Figure 10 Two Transducer Mounting Technique

(a) Stud-Mount Pickup; (b) Magnetically Held Velocity Pickup

The velocity pickup is a useful transducer because it is sensitive and yet rugged enough to withstand extreme industrial environments. In addition, velocity is perhaps the most frequently employed measure of vibration severity. However, the device is relatively large and bulky, is adversely affected by magnetic fields generated by large ac machines or ac current carrying cables, and has somewhat limited amplitude and frequency characteristic.


(b) Accelerometers

The accelerometer generates an output signal that is proportional to the acceleration of the vibrating mechanism. This device is, perhaps, preferred over the velocity pickup, for a number of reasons. For example, accelerometers have good sensitivity characteristics and a wide useful frequency range; they are small in size and light in weight and thus are capable of measuring the vibration at a specific point without, in general, loading the vibrating structure. In addition, the devices can be used easily with electronic integrating networks to obtain a voltage proportional to velocity or displacement. However, the accelerometer mounting, the interconnection cable, and the instrumentation connections are critical factors in measurements employing an accelerometer. The general comments made earlier concerning the mounting of a velocity pickup also apply to accelerometers.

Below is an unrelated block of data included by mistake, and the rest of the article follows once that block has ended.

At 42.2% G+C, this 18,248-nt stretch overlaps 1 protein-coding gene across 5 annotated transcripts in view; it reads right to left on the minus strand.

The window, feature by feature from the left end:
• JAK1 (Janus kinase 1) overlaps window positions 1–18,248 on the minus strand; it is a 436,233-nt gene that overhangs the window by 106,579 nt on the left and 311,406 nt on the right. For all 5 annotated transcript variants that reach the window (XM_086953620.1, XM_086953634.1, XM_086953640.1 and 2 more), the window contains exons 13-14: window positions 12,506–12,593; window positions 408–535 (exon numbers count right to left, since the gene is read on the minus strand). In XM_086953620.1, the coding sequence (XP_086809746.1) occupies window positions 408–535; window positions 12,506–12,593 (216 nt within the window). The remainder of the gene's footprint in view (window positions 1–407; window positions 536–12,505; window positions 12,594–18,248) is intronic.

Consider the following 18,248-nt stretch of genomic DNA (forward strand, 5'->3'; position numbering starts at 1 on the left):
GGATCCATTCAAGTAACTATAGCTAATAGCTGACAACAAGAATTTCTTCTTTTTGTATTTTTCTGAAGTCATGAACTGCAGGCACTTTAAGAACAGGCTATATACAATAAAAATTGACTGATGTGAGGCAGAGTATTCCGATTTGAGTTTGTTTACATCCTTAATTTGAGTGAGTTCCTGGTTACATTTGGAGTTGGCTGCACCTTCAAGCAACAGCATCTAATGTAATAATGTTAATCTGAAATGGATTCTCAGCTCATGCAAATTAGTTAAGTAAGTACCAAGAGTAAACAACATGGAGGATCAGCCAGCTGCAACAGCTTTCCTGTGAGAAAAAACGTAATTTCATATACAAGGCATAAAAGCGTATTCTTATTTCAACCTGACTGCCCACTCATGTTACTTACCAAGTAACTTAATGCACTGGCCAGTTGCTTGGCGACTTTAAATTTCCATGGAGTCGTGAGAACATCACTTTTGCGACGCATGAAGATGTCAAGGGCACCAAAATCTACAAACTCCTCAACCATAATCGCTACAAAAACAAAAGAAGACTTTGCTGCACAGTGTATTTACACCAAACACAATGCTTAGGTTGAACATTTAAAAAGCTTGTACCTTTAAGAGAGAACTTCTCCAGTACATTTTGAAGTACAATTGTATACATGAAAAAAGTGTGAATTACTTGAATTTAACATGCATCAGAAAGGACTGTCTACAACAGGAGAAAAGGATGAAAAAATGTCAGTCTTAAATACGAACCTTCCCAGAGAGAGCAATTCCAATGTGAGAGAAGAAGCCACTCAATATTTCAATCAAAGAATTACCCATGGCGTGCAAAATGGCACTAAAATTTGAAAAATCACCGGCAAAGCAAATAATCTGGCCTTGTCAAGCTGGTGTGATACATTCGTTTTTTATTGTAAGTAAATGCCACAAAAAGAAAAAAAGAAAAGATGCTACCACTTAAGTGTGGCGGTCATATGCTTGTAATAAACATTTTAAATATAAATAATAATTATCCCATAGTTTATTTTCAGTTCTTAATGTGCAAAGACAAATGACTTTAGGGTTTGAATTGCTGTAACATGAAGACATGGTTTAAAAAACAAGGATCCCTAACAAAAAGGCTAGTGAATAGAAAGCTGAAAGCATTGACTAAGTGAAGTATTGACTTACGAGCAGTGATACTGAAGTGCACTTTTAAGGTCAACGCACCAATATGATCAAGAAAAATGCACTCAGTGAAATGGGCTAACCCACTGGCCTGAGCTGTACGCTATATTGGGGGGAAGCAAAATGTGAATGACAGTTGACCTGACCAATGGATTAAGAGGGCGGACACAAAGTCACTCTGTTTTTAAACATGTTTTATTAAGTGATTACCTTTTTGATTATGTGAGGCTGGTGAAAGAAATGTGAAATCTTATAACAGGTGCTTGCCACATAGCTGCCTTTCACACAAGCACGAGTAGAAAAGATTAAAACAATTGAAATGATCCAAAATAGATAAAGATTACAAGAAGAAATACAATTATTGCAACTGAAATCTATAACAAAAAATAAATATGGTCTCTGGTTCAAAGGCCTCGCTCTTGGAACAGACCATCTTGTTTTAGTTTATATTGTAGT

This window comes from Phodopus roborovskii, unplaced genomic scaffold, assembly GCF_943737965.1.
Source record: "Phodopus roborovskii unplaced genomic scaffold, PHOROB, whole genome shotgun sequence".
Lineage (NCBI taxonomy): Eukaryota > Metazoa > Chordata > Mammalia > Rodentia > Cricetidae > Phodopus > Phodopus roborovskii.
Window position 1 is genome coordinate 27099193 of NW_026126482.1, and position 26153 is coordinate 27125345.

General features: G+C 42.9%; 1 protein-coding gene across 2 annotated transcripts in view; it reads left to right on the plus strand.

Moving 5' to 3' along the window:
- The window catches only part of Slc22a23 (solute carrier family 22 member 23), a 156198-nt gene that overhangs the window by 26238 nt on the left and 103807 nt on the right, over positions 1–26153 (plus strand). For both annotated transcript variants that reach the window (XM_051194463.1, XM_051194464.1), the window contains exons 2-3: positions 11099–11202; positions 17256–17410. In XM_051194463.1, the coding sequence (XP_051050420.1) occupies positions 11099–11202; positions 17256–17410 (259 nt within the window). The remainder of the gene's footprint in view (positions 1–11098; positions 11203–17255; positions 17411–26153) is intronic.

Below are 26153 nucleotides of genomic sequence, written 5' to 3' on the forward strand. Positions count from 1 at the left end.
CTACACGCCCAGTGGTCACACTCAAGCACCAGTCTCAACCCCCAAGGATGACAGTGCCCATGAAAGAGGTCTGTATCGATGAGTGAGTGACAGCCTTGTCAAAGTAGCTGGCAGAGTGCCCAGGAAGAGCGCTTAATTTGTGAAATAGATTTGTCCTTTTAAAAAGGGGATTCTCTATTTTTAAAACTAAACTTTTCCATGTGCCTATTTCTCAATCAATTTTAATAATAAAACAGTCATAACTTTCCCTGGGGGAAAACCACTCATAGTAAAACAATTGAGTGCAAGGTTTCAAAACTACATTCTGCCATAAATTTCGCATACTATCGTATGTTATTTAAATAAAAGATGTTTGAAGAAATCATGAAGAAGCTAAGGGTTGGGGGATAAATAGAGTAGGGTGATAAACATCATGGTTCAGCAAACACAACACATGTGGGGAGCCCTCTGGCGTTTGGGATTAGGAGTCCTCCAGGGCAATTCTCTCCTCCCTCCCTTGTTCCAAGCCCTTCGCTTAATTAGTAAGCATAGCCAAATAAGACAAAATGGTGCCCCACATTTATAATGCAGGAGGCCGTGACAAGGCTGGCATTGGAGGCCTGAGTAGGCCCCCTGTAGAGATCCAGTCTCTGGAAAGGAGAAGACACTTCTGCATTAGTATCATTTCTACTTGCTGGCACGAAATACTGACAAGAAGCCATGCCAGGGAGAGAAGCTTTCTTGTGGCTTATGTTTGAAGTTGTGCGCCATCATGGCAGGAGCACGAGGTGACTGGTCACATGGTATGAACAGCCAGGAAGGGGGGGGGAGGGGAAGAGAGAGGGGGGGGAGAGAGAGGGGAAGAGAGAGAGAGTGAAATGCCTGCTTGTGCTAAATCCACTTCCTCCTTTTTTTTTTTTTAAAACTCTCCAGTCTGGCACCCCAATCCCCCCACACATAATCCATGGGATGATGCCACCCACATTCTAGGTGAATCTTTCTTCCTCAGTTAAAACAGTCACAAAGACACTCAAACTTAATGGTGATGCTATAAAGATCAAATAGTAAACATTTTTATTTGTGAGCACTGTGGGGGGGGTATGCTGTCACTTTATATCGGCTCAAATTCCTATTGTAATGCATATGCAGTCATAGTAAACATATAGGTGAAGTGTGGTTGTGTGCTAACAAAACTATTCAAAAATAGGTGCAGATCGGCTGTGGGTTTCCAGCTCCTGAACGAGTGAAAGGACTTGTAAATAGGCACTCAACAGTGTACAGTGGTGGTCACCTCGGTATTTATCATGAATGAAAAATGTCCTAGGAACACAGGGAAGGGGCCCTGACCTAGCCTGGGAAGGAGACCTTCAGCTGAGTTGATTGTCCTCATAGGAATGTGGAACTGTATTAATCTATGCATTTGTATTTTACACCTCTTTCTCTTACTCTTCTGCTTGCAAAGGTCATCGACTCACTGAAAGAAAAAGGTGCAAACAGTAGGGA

Some additional suggestions for eliminating measurement errors when employing accelerometers for vibration measurements are shown in Figure 11. Note that the accelerometer mounting employs an isolation stud and an isolation washer. This is done so that the measurement system can be grounded at only one point, preferably at the analyzer. An additional ground at the accelerometer will provide a closed (ground) loop which may induce a noise signal that affects the accelerometer output. The sealing compound applied at the cable entry into the accelerometer protects the system from errors caused by moisture.

Figure 11 Mounting Technique for Eliminating Selected Measurement Errors

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The cable itself should be glued or strapped to the vibrating mechanism immediately upon leaving the accelerometer, and the other end of the cable, which is connected to the preamplifier, should leave the mechanism under test at a point of minimum vibration. This procedure will eliminate or at least minimize cable noise caused by dynamic bending, compression, or tension in the cable.